Conceived and designed the experiments: HR GM SS. Performed the experiments: HR. Analyzed the data: HR GM. Contributed reagents/materials/analysis tools: HR GM. Wrote the paper: HR JvS GM SS.


  1. 1. CRED. EM-DAT: The OFDA/CRED International Disaster Database. Brussels: Universitsithealth and disaster re
  2. 2. Doocy S, Daniels A, Packer C, Dick A, Kirsch TD. The human impact of earthquakes: a historical review of events 1980–2009 and systematic literature review. PLoS Curr. 2013;5: 1–39.
  3. 3. Roy N, Thakkar P, Shah H. Developing-world disaster research: present evidence and future priorities. Disaster Med Public Health Prep. 2011;5: 11211.
  4. 4. Kahn ME. The Death Toll from Natural Disasters: The Role of Income, Geography, and Institutions. Rev Econ Stat. 2005;87: 271271h Prep. 2011;5: 11211. 10.105.
  5. 5. Carter MR, Little PD, Mogues T, Negatu W. Poverty Traps and Natural Disasters in Ethiopia and Honduras. World Dev. 2007;35: 835–856.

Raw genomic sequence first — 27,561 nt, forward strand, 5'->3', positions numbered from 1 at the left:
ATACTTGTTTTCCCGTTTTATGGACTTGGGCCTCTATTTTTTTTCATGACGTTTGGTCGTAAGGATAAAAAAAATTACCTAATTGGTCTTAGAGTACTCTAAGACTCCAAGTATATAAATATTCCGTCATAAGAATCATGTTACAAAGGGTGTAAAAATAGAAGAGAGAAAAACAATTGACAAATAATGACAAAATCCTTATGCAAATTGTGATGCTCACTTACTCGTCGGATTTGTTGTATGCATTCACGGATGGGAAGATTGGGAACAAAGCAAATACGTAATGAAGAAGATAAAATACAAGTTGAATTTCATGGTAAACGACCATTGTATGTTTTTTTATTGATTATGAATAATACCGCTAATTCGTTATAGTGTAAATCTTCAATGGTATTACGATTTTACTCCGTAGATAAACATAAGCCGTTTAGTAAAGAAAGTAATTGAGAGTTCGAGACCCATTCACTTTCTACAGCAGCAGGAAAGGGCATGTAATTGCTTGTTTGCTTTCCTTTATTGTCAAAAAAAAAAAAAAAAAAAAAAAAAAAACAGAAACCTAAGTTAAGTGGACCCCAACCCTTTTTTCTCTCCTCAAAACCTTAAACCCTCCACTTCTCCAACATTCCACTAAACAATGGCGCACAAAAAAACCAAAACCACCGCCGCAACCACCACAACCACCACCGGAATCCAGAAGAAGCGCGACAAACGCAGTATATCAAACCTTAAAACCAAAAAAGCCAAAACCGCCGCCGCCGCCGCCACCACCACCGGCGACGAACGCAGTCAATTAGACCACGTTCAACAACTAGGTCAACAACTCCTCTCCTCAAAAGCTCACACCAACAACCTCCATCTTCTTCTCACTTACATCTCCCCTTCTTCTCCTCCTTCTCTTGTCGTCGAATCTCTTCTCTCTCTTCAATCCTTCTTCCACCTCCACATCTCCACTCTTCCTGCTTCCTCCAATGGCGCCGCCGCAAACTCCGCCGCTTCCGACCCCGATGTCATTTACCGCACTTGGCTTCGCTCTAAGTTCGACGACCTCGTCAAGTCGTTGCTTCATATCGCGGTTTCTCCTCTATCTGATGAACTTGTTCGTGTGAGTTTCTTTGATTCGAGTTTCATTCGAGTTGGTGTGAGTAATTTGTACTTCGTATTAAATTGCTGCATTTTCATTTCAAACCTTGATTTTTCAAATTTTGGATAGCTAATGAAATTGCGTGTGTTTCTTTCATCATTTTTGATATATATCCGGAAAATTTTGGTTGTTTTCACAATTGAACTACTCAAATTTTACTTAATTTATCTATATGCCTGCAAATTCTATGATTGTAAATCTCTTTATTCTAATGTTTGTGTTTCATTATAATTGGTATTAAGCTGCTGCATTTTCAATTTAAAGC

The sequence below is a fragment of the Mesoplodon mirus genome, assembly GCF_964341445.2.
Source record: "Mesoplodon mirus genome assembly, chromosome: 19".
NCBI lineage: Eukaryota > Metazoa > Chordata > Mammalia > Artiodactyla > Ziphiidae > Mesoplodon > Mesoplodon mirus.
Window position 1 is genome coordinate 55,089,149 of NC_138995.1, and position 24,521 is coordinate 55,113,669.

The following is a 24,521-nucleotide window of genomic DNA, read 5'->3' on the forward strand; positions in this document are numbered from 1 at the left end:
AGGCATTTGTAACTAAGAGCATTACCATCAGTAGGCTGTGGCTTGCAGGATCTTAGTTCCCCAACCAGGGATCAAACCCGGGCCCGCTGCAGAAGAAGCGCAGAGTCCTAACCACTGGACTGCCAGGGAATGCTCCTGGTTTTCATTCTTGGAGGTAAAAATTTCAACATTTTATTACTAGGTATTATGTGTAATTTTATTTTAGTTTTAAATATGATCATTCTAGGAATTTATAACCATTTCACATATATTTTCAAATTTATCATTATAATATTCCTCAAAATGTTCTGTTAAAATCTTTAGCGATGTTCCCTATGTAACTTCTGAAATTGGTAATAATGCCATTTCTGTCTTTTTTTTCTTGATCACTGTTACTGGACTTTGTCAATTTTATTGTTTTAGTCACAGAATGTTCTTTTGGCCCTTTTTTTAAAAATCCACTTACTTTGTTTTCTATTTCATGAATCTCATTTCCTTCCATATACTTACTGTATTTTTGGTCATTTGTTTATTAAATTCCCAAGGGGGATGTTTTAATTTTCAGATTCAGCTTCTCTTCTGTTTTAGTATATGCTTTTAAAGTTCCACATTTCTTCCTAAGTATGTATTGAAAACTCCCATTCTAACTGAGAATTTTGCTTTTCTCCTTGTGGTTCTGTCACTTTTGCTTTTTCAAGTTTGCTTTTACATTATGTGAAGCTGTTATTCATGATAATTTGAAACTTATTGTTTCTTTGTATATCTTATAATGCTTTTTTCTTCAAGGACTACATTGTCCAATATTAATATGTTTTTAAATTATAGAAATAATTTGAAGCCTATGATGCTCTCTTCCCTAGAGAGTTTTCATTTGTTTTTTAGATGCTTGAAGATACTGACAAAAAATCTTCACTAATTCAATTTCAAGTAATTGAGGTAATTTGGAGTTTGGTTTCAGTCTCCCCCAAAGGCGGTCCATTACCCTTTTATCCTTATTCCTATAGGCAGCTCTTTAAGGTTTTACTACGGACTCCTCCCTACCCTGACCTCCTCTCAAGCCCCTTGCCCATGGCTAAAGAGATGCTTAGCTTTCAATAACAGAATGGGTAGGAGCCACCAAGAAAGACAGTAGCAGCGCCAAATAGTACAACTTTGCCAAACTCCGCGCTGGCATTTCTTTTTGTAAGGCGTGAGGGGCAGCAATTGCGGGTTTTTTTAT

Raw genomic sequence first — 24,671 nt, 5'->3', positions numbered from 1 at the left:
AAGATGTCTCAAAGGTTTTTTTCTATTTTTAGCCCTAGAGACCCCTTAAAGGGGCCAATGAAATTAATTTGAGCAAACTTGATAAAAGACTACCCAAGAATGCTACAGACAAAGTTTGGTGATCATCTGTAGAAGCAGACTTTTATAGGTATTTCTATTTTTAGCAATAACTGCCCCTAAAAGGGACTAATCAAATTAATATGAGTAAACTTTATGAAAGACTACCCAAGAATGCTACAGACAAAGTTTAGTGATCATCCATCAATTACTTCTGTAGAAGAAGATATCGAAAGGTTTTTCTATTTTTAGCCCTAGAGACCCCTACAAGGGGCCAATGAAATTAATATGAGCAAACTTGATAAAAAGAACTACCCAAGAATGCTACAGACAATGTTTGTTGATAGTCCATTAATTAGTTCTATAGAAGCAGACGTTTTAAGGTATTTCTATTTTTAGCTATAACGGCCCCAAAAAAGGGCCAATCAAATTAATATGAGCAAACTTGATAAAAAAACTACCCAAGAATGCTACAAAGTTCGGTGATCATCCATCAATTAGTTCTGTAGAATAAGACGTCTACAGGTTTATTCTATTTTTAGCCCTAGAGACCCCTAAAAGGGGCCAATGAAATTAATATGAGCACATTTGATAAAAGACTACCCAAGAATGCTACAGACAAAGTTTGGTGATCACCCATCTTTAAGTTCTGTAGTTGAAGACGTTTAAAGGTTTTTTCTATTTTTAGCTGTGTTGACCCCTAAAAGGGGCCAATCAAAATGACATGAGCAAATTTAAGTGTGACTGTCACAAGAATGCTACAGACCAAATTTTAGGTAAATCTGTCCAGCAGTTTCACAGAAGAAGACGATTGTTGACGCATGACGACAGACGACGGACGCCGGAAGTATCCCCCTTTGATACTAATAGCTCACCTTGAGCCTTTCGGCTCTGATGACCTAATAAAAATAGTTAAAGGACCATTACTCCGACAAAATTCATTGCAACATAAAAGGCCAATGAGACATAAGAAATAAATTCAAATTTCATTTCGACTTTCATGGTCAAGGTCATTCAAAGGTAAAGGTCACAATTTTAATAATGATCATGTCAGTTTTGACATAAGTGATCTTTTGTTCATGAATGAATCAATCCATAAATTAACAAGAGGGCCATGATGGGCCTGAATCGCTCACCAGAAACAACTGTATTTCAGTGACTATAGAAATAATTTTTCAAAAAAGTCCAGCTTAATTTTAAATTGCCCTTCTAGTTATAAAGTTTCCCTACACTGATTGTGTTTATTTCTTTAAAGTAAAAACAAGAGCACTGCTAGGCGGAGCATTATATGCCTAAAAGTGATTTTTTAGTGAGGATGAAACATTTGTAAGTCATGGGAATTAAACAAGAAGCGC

6. 6. Fisker PS. Earthquakes and economic growth. Institute for Advanced Development Studies; 2012. Report No.: 01/2012.
  7. 7. Zolala F. Evaluation of the usefulness of maternal mortality ratio for monitoring long-term effects of a disaster: case study on the Bam earthquake. East Mediterr Health J. 2011;17: 976–80. pmid:22355952
  8. 8. Black RE, Allen LH, Bhutta ZA, Caulfield LE, de Onis M, Ezzati M, et al. Maternal and child undernutrition: global and regional exposures and health consequences. Lancet. 2008/01/22 ed. 2008;371: 243–260. pmid:18207566
  9. 9. Waterlow JC. Introduction. Causes and mechanisms of linear growth retardation (stunting). Eur J Clin Nutr. 1994/02/01 ed. 1994;48 Suppl 1: S1–4. pmid:8005078
  10. 10. Dong C, Ge P, Ren X, Zhao X, Wang J, Fan H, et al. The micronutrient status of children aged 24–60 months living in rural disaster areas one year after the Wenchuan earthquake. PLoS One. 2014;9: 19: 1260. d.1371/journal.pone.0088444